Johannes Kepler, a German mathematician born in 1571, was already famous for discovering that planetary orbits were elliptical when, in 1627, he correctly predicted that there would be a transit of Venus in 1631.  Unfortunately he did not live to see it and his calculations were not precise enough to determine that the transit would not be visible from Europe, so no calculations of the Earth-to-Sun distance were made from that transit.  Kepler also correctly predicted that transits would occur in pairs separated by 8 years with the pairs separated by longer intervals of, alternatively, 105.5 and 121.5 years. Kepler was a pretty smart guy.
 
During the next transit in 1639, Jeremiah Horroucks and William Crabtree made observations from two locations in England.  Their view was partially obscured by clouds, it was England after all, and they calculated that the Sun was 62 million miles away. (The actual distance is approximately 93 million miles.)  Their calculations caused a stir as people were astonished that this enormous yellow orb that provided our light and heat was so very far away.
 
The next transit in 1761 brought about one of the first examples of international scientific cooperation.  By now it was known that in order to make an accurate calculation of the Earth-to-Sun distance, multiple observations of the transit needed to be made from widely separated locations on the Earth.  Scientists from Europe were dispatched to Siberia, Newfoundland, Norway, Madagascar, and South Africa. 
 
The observations made in 1761 were reasonably good and also provided evidence that Venus had an atmosphere but the desire for more accurate data drove an even more ambitious effort in 1769.  The trials and tribulations of the expeditions assigned to observe the transits of 1761 and 1769 are some of the most dramatic and interesting in the history of science.  To learn more about the roles of Captain James Cook and the unfortunate Guillaume de Gentil  and their successes and failures in observing he transit, follow this link to listen to my conversation with Amy Sayle of the Morehead Planetarium on Who’s Talking from 5/31/12.  The Earth-to-Sun distance estimate from 1769 was 95 million miles which is quite close to actual distance of 93 million miles.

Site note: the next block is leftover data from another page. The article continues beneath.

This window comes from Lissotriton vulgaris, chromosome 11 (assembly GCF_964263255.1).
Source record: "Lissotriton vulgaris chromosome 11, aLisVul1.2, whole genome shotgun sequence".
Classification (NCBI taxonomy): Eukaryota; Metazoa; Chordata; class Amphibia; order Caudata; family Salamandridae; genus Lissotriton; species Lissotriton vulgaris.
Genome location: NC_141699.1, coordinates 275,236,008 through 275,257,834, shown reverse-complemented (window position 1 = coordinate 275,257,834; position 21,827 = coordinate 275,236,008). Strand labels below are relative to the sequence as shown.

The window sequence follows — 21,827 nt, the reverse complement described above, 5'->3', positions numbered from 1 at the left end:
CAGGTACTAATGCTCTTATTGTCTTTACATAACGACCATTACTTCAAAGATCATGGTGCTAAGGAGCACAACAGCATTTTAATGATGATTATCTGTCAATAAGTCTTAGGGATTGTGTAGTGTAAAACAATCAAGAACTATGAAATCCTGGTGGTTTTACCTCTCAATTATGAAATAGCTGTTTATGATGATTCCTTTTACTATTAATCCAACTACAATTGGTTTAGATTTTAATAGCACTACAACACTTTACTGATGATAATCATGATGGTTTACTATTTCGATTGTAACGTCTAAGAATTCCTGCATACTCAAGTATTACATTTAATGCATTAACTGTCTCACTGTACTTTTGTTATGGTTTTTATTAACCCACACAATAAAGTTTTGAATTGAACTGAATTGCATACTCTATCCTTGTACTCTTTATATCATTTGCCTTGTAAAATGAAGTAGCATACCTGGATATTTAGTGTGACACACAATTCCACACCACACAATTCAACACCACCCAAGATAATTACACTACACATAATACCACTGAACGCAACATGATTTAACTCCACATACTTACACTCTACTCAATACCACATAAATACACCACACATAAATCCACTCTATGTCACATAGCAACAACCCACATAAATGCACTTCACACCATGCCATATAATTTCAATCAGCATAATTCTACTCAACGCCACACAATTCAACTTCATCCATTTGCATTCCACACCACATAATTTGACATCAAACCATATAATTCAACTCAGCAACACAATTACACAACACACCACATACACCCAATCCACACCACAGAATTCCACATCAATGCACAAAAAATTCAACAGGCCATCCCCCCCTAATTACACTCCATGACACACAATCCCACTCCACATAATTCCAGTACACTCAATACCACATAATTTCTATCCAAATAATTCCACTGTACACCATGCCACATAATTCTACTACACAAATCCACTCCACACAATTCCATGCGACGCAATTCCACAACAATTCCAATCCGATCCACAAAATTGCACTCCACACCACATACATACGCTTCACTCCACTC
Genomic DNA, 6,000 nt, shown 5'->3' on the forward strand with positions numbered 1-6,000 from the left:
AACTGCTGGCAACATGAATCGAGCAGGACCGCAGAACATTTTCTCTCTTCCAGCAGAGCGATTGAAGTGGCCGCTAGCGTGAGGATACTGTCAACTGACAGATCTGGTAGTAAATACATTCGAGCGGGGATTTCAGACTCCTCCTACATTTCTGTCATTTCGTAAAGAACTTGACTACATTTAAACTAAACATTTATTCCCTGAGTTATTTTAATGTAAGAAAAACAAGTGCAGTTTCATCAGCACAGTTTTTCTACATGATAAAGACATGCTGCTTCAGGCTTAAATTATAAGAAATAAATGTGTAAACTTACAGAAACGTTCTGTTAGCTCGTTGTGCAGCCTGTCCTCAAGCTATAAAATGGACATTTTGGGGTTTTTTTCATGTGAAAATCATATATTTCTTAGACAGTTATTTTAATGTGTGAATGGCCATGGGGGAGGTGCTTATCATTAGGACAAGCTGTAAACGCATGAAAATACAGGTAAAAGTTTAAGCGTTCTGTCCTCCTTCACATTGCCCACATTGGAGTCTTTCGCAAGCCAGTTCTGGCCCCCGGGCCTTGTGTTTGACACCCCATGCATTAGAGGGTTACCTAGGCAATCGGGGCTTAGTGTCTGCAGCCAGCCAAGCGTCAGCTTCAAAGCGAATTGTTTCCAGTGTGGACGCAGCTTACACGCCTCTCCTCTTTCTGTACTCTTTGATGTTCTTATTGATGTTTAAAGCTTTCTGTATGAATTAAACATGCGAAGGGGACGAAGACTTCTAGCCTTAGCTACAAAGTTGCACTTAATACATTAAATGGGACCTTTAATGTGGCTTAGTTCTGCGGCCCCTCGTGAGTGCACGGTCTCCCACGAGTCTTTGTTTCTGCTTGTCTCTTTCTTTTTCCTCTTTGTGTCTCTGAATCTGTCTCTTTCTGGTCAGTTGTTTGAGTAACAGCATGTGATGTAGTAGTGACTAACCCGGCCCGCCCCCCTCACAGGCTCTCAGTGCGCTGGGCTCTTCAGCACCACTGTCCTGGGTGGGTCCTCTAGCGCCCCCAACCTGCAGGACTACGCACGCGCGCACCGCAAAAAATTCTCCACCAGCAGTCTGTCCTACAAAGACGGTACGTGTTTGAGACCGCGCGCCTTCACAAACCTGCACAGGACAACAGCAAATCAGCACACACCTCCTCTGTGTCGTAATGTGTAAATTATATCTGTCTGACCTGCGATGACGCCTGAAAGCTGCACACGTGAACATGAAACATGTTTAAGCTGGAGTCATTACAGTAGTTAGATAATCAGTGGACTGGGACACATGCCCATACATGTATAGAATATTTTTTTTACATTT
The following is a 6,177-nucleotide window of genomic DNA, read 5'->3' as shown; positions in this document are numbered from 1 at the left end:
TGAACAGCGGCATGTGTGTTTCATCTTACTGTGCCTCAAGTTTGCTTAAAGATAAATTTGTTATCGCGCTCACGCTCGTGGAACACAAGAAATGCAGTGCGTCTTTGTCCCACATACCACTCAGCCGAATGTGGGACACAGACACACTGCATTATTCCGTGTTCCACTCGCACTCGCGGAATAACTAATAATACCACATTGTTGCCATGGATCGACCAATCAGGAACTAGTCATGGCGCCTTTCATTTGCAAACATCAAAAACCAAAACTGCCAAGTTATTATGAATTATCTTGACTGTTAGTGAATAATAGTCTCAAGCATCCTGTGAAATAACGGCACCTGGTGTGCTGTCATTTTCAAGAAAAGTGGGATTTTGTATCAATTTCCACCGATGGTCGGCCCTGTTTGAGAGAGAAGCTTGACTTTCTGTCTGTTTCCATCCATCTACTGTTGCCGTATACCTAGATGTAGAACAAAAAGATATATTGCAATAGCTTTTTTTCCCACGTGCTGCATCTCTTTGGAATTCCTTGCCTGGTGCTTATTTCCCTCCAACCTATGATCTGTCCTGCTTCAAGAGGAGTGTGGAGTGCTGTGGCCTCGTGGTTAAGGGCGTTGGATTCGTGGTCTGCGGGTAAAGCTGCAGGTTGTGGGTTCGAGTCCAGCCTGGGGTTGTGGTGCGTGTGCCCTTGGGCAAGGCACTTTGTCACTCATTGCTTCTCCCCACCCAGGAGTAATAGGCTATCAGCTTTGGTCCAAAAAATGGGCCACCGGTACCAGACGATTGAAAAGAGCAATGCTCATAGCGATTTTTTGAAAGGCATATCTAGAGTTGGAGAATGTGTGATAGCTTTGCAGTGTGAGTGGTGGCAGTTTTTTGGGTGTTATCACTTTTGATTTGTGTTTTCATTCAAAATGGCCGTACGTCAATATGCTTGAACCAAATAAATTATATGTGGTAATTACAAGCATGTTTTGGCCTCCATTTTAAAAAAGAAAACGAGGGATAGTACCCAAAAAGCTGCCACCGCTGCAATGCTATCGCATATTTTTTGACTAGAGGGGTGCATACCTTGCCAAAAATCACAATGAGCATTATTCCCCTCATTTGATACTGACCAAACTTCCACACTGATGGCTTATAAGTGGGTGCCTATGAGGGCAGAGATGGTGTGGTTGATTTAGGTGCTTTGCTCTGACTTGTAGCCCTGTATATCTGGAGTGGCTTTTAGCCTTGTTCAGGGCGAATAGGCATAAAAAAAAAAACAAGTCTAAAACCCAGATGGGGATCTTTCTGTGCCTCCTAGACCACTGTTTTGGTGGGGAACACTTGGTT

Today scientists continue to use transits to study the universe.  Three years ago NASA launched a telescope named for Johannes Kepler which constantly watches 150,000 stars looking for a dimming of their lights which would indicate a transit of a planet.  The goal of this effort is to look for earth-sized planets in the habitable zone – having temperatures where water would exist as a liquid – which may harbor life.  Somehow I think Erastothenes would be pleased.
 
I hope by now I have piqued your curiosity sufficiently that you will reserve time on Tuesday evening between 6:00 pm and sundown to experience the transit.  Just as in viewing an eclipse, DO NOT look directly at the Sun.  I recommend that my readers head down to Morehead for the event on Tuesday evening starting at 5:30 where “eclipse glasses” will be provided  to allow for safe viewing and images from their telescope will be projected in the theater.  You can also view the transit on the internet on a variety of websites.  Bear in mind that there will not be another transit until 2117, so this is likely your last chance to experience it.  Don’t miss it.
 
Have a comment or question?  Log-in below or send me an e-mail at commonscience@chapelboro.com.